WASHINGTON, D.C. — In a monumental ruling Friday, a federal judge ordered Donald Trump attorney Evan Corcoran to provide additional testimony as part of an investigation into the former president’s handling of classified documents, a source familiar with the matter told CNN.
Corcoran has the potential to become one of the most crucial witnesses in special counsel Jack Smith’s criminal investigation into possible mishandling of classified records after the Trump presidency and obstruction of justice.
District Judge Beryl Howell said in an order under seal that Justice Department prosecutors have met the threshold for the crime-fraud exception for Corcoran, the source said.
The scope of what DOJ will be allowed to ask, however, was not immediately clear. Trump’s team is expected to appeal and ask for the judge’s order to be stayed while legal proceedings play out.
The decision hands Trump yet another loss under seal in court as his team and allies have tried to hold off Smith’s investigators from learning about direct conversations the former president had with some of his closest advisers.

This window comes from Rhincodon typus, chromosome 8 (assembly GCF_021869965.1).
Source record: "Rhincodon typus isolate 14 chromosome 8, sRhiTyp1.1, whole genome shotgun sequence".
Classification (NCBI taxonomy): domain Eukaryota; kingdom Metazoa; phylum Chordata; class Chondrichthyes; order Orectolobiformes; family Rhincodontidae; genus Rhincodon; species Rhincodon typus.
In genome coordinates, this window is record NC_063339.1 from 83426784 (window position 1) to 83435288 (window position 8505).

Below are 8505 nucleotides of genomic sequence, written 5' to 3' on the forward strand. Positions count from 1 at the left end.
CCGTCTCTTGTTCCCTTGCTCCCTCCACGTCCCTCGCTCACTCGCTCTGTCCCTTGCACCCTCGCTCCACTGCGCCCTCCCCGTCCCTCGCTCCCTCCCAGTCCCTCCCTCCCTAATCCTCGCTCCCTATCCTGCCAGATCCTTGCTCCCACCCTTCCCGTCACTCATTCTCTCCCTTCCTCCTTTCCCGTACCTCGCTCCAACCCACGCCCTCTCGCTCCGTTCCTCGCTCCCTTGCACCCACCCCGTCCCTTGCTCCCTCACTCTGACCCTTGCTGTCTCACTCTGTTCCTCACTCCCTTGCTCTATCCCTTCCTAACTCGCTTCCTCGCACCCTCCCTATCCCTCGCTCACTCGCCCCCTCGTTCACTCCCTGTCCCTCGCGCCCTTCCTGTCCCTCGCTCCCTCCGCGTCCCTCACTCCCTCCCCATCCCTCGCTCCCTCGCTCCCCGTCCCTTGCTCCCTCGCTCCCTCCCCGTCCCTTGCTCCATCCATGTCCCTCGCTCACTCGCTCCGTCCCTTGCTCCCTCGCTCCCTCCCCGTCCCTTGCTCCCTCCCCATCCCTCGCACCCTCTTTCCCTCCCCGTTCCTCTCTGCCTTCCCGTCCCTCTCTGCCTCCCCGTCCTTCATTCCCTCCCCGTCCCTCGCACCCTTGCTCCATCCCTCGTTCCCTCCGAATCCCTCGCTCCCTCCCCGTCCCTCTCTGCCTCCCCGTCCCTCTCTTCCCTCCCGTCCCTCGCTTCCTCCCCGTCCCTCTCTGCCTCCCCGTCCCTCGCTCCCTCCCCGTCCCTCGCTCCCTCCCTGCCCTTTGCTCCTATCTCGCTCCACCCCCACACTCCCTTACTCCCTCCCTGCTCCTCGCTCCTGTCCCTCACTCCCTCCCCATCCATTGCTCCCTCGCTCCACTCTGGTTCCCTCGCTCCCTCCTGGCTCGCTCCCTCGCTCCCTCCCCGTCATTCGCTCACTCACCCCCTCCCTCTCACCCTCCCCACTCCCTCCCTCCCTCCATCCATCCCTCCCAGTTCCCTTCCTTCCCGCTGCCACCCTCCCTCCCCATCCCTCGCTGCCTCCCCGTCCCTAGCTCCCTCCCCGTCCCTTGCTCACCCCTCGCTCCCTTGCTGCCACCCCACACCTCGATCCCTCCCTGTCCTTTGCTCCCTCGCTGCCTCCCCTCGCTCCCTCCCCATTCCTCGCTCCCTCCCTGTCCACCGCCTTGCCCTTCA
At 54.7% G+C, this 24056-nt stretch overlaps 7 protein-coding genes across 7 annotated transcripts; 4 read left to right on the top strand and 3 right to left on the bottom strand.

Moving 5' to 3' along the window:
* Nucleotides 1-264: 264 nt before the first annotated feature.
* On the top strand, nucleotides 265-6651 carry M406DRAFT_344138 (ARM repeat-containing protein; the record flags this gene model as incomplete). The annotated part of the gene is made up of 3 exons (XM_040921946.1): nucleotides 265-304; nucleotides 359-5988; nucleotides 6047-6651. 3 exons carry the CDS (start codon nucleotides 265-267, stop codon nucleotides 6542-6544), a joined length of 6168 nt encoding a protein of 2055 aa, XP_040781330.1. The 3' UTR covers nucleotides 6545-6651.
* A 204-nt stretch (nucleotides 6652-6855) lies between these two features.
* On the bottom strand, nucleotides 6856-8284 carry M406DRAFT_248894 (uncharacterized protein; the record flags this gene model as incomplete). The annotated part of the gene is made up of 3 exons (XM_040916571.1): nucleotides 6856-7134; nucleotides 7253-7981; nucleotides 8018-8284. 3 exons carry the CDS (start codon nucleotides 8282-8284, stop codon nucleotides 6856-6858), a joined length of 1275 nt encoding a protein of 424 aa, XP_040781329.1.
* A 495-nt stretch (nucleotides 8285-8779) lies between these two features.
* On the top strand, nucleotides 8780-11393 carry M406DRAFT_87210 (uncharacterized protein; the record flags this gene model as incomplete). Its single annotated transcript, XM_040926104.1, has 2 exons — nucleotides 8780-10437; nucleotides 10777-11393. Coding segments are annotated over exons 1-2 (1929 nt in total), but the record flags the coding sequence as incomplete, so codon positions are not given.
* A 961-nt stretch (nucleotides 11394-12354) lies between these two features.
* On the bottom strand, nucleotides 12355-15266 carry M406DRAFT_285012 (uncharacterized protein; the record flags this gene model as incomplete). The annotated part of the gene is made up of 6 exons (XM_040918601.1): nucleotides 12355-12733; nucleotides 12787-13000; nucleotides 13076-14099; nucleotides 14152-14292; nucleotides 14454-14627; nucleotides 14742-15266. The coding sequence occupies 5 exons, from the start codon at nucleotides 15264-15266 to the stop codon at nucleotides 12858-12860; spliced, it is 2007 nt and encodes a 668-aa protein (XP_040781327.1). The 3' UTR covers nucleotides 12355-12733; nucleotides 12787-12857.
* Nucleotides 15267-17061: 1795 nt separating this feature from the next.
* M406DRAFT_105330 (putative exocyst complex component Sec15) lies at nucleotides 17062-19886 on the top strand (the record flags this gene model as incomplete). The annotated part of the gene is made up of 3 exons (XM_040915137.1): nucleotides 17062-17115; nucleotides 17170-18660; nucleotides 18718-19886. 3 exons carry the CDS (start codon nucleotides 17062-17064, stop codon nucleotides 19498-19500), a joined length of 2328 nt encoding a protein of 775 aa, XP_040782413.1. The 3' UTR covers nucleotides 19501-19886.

The development is particularly notable because of accusations prosecutors would have made about Trump as they argued to the judge for the grand jury testimony.
A Trump spokesperson said the ruling is a “violation of due process.”
“Whenever prosecutors target the attorneys, that’s usually a good indication their underlying case is very weak. If they had a real case, they wouldn’t need to play corrupt games with the Constitution. Every American has the right to consult with counsel and have candid discussions – this promotes adherence to the law,” the spokesperson said.
Corcoran, an attorney-turned-witness, had previously testified to the grand jury but declined to answer some questions, citing attorney-client privilege. The department argued to the judge he should not be able to avoid answering, because his discussions with the former president may have been part of an attempt to plan a crime.
Howell’s ruling is one of her last on sealed grand jury disputes as chief judge. The Obama appointee has repeatedly green-lit Justice Department requests to pursue information about Trump’s actions during her tenure as chief of the DC District Court, but she rotates out of the administrative role Friday.
When Corcoran first testified to the grand jury in January, he was asked about what happened in the lead-up to the August search of Trump’s Mar-a-Lago residence.
Corcoran had drafted a statement in June that attested Trump’s team had done a “diligent search” and there were no more classified documents at Trump’s Florida residence.
After that, the FBI searched Mar-a-Lago and found hundreds of government records, including classified material, raising questions about the lawyer’s attestation.